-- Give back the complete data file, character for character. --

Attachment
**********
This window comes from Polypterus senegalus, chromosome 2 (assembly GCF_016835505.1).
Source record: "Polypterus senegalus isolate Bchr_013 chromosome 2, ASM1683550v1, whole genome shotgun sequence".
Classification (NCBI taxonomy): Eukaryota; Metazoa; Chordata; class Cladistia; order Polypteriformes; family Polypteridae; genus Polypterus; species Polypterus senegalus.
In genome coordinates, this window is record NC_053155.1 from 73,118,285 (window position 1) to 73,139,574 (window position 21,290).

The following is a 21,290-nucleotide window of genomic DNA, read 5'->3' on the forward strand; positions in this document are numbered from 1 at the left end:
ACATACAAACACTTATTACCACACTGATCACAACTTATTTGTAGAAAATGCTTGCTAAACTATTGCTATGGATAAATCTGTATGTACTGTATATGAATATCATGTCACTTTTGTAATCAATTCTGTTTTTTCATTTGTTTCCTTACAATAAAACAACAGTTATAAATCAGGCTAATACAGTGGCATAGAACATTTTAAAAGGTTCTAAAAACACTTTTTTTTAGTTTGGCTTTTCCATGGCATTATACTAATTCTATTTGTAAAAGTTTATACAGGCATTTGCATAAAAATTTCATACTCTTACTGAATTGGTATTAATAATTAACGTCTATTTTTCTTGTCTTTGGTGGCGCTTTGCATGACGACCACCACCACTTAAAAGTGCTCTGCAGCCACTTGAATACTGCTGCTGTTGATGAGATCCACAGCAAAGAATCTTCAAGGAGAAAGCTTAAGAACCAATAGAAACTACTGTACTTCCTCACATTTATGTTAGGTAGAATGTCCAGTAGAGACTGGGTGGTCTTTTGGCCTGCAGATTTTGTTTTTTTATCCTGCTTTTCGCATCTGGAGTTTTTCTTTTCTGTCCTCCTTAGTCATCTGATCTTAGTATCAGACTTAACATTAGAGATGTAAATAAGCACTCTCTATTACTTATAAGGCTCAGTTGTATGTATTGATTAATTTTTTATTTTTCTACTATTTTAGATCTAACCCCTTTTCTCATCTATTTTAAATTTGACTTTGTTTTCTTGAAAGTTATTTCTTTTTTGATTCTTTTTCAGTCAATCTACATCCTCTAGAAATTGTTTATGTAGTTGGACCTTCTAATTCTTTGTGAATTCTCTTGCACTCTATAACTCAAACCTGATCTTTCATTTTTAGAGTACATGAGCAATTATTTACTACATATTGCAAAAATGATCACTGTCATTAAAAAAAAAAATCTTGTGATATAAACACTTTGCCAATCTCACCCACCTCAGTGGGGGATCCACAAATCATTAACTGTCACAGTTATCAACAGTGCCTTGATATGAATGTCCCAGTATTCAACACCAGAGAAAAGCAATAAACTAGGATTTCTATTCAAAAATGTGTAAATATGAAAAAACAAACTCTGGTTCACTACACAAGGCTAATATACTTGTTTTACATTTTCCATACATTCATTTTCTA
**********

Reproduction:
This window comes from Polypterus senegalus, chromosome 2 (assembly GCF_016835505.1).
Source record: "Polypterus senegalus isolate Bchr_013 chromosome 2, ASM1683550v1, whole genome shotgun sequence".
Classification (NCBI taxonomy): Eukaryota; Metazoa; Chordata; class Cladistia; order Polypteriformes; family Polypteridae; genus Polypterus; species Polypterus senegalus.
In genome coordinates, this window is record NC_053155.1 from 73,118,285 (window position 1) to 73,139,574 (window position 21,290).

The following is a 21,290-nucleotide window of genomic DNA, read 5'->3' on the forward strand; positions in this document are numbered from 1 at the left end:
ACATACAAACACTTATTACCACACTGATCACAACTTATTTGTAGAAAATGCTTGCTAAACTATTGCTATGGATAAATCTGTATGTACTGTATATGAATATCATGTCACTTTTGTAATCAATTCTGTTTTTTCATTTGTTTCCTTACAATAAAACAACAGTTATAAATCAGGCTAATACAGTGGCATAGAACATTTTAAAAGGTTCTAAAAACACTTTTTTTTAGTTTGGCTTTTCCATGGCATTATACTAATTCTATTTGTAAAAGTTTATACAGGCATTTGCATAAAAATTTCATACTCTTACTGAATTGGTATTAATAATTAACGTCTATTTTTCTTGTCTTTGGTGGCGCTTTGCATGACGACCACCACCACTTAAAAGTGCTCTGCAGCCACTTGAATACTGCTGCTGTTGATGAGATCCACAGCAAAGAATCTTCAAGGAGAAAGCTTAAGAACCAATAGAAACTACTGTACTTCCTCACATTTATGTTAGGTAGAATGTCCAGTAGAGACTGGGTGGTCTTTTGGCCTGCAGATTTTGTTTTTTTATCCTGCTTTTCGCATCTGGAGTTTTTCTTTTCTGTCCTCCTTAGTCATCTGATCTTAGTATCAGACTTAACATTAGAGATGTAAATAAGCACTCTCTATTACTTATAAGGCTCAGTTGTATGTATTGATTAATTTTTTATTTTTCTACTATTTTAGATCTAACCCCTTTTCTCATCTATTTTAAATTTGACTTTGTTTTCTTGAAAGTTATTTCTTTTTTGATTCTTTTTCAGTCAATCTACATCCTCTAGAAATTGTTTATGTAGTTGGACCTTCTAATTCTTTGTGAATTCTCTTGCACTCTATAACTCAAACCTGATCTTTCATTTTTAGAGTACATGAGCAATTATTTACTACATATTGCAAAAATGATCACTGTCATTAAAAAAAAAAATCTTGTGATATAAACACTTTGCCAATCTCACCCACCTCAGTGGGGGATCCACAAATCATTAACTGTCACAGTTATCAACAGTGCCTTGATATGAATGTCCCAGTATTCAACACCAGAGAAAAGCAATAAACTAGGATTTCTATTCAAAAATGTGTAAATATGAAAAAACAAACTCTGGTTCACTACACAAGGCTAATATACTTGTTTTACATTTTCCATACATTCATTTTCTA